Americanah, by Chimamanda Ngozi Adichie, 4th Estate, RRP£20/Knopf $26.95 (May), 400 pages
Americanah is the teasing nickname for a Nigerian girl who has settled in the US and it’s a word with loaded meaning for Ifemelu, the protagonist of Chimamanda Ngozi Adichie’s third novel.
Ifemelu, born and raised in Nigeria, is now completing a fellowship at Princeton. She has an African-American boyfriend, Blaine, with whom she has seemed, in a distracted way, to be happy. She writes a blog about the social politics of race in the US. But she has reached an abrupt point of crisis: “there was cement in her soul. It brought with it amorphous longings, shapeless desires, brief imaginary glints of other lives she could be living, that over the months melded into a piercing homesickness. She scoured Nigerian websites, Nigerian profiles on Facebook, Nigerian blogs … ”
For Ifemelu, “Nigeria became where she was supposed to be” and it is at the height of this crisis that we join her. For the first three-quarters or so of Americanah you settle into the conviction that you are reading a circadian novel. The action of the book’s present takes place in a hair salon in a Trenton backstreet where Ifemelu is getting her hair braided in preparation for her flight home to Nigeria. As she sits there she is poised between one life and another, her past unfolding in flashback; her future – bound to that past – awaiting her on the other side of a long-haul flight.
In particular, on the other side of the flight is part of her past that still feels like it might be part of her future. Ifemelu’s relationship with her teenage sweetheart Obinze – now married and with a young daughter – is unfinished business. In Lagos, he too starts to think about the past after she emails to announce her imminent return: “Ceiling, kedu? Hope all is well …” Her old nickname for him was “Ceiling”, because when they made love, she said, even though her eyes were open, she did not see it.
You’re half-primed by the way this long main section is set up to expect the novel to end in a tense moment of ambiguity – its final paragraph finding Ifemelu leaving the salon, say, or stepping off a plane into the Lagos heat. Instead, I don’t think it spoils the plot to say that she does leave the salon, and brings the reader with her to her Nigerian homecoming. It would be stiff-necked to see this lopsidedness as a defect of construction – rather, it’s a service to the traditional satisfactions of storytelling. By the time Ifemelu’s hair is finally braided, you want to know what’s going to happen to her, and in an act of narrative generosity, Adichie tells us.
This is the author’s first novel for seven years. Her last book, Half of a Yellow Sun, won the 2007 Orange Prize for Fiction. In Adichie’s able prose, social comedy mingles with cultural polemic under the umbrella of an exuberantly romantic love story. It’s a novel about race and deracination, homesickness, the experience of, and need for, feeling at home. It’s also a novel that wants to tell you things. Here, in rich detail, is the immigrant experience: the humiliation of poverty as Ifemelu finds her feet in the US; her romantic history and her coming of age; the way she experiences her race, for the first time, as difference. Here, too, is the edgy comedy of her Nigerian childhood.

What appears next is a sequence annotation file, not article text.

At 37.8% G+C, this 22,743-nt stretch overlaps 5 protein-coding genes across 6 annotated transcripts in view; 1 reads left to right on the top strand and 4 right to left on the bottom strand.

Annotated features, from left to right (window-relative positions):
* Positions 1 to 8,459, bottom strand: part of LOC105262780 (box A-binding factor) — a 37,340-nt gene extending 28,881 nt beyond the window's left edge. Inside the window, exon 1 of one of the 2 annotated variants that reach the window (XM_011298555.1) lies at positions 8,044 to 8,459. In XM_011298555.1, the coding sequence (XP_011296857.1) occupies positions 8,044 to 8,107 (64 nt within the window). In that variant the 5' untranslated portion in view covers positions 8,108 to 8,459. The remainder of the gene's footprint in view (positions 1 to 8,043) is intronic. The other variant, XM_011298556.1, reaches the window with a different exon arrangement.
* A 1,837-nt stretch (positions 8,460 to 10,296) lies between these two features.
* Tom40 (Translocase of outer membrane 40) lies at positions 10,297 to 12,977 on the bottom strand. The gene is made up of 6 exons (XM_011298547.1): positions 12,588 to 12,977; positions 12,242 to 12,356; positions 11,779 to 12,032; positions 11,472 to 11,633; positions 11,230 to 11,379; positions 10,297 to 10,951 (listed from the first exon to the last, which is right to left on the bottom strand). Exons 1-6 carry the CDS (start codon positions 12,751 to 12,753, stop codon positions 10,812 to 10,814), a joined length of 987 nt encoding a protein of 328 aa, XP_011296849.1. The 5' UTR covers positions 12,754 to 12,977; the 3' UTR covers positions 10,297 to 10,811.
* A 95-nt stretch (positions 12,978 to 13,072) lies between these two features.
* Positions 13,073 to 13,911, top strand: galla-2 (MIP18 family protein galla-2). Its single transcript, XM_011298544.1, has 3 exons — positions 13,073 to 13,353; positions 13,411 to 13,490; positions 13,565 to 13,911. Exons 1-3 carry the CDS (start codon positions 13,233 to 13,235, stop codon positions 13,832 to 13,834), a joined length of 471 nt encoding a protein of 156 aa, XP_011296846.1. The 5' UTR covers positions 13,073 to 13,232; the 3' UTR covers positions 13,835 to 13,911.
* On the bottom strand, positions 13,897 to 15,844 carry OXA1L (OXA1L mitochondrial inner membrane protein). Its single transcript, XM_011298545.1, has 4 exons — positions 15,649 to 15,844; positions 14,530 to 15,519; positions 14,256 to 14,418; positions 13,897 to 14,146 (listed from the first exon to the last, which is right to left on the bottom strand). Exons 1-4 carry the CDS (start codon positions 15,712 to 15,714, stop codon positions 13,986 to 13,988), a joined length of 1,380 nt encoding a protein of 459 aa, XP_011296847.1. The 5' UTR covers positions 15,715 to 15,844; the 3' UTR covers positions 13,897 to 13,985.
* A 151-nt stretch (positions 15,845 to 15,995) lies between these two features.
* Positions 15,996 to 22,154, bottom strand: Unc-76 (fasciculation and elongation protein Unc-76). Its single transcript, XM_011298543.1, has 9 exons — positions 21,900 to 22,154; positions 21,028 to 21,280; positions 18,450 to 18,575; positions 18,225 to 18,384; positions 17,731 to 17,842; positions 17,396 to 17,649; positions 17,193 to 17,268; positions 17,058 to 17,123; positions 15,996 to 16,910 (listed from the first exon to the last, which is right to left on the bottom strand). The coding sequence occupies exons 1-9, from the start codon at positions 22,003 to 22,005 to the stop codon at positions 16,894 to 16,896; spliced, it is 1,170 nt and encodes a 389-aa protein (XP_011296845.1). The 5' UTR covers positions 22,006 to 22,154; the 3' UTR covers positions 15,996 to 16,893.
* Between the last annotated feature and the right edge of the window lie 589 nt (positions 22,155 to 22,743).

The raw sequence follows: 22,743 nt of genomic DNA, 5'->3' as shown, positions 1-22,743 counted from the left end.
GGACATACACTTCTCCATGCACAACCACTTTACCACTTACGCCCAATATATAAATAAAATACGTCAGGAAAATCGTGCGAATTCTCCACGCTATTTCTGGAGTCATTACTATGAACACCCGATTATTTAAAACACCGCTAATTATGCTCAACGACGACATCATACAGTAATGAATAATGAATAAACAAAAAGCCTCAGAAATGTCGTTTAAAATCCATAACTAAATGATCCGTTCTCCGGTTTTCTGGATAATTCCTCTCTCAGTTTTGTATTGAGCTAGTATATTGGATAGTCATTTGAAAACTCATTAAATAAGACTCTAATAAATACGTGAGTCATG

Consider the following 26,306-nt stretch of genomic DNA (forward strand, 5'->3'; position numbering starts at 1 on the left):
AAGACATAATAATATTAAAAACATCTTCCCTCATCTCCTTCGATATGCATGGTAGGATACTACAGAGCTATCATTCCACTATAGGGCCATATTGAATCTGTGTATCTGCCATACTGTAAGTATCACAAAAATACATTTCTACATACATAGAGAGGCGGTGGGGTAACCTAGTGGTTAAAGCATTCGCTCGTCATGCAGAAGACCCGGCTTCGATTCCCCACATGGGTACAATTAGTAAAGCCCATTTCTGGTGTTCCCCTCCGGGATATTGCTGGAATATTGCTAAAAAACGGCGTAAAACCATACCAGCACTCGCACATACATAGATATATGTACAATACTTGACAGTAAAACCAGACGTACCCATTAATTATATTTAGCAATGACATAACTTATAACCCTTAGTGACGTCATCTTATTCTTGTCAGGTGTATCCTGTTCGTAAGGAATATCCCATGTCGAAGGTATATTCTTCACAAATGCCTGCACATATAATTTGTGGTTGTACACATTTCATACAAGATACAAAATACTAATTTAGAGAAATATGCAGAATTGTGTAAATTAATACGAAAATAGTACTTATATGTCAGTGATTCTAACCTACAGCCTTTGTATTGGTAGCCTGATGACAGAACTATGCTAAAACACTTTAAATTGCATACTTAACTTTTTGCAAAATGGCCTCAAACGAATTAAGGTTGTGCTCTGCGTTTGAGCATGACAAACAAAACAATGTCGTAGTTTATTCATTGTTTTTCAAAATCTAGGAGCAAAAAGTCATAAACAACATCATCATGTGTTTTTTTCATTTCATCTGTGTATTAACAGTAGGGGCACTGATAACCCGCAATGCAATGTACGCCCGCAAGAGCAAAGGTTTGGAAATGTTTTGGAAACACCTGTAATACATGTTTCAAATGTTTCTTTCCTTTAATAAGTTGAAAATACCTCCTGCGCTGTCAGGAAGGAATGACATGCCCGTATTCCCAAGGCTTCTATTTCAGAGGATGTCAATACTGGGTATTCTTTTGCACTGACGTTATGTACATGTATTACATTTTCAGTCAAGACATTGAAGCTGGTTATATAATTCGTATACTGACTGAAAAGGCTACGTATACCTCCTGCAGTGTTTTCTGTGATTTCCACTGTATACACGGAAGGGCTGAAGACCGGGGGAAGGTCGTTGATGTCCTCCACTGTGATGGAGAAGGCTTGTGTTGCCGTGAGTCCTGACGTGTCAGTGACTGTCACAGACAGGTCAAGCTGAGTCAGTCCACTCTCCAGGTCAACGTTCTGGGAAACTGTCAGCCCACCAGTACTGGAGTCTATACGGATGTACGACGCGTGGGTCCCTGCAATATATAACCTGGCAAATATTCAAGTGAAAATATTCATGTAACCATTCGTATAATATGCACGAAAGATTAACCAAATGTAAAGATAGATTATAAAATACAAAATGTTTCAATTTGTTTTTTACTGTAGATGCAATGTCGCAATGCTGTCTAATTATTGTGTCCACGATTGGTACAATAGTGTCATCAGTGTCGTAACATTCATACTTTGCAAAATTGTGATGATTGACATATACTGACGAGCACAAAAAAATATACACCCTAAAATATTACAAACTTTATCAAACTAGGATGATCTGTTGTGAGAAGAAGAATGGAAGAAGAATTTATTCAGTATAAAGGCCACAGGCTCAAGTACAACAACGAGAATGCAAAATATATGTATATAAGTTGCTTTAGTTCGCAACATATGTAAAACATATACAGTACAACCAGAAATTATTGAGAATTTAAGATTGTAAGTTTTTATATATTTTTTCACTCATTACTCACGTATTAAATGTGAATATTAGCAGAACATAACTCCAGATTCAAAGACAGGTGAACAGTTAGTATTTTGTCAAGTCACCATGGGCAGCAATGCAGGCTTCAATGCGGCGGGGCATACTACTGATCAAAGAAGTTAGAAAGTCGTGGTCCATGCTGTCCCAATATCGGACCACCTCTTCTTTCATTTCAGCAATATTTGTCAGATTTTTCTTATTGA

Some of the digs are sharp – and well-meaning white liberals are on the business end of the sharpest. At one point a young white woman, Kelsey, comes into the hair salon asking for corn rows: “Kind of like Bo Derek in the movie?” She tells the hairdresser: “Isn’t it wonderful that you get to come to the US and now your kids can have a better life?” Ifemelu recognises in Kelsey “the nationalism of liberal Americans who copiously criticised America but did not like you to do so; they expected you to be silent and grateful, and always reminded you of how much better than wherever you had come from America was”. Ifemelu is splendidly cross when Kelsey starts to lecture her on how VS Naipaul’s A Bend In The River “made me truly understand how modern Africa works”.
When Ifemelu goes for an interview for a job as a babysitter her prospective employer announces: “I love multicultural names because they have such wonderful meanings from wonderful rich cultures.” She is “smiling the kindly smile of people who thought ‘culture’ the unfamiliar colourful reserve of colourful people, a word that always had to be qualified with ‘rich’. She would not think Norwegian a ‘rich culture’.” Such moments aren’t subtle – Adichie tweaks these characters in the direction of caricature – but with Ifemelu’s blogged reflections on race they add up to a lightly dramatised essay on the persistent second-order racism of the privileged white liberal.
The polemical aspect of Americanah, though, is secondary to what it does as a novel. It presents a warm, digressive and wholly achieved sense of how African lives are lived in Nigeria, in America and in the places between.
Sam Leith is author of ‘The Coincidence Engine’ (Bloomsbury)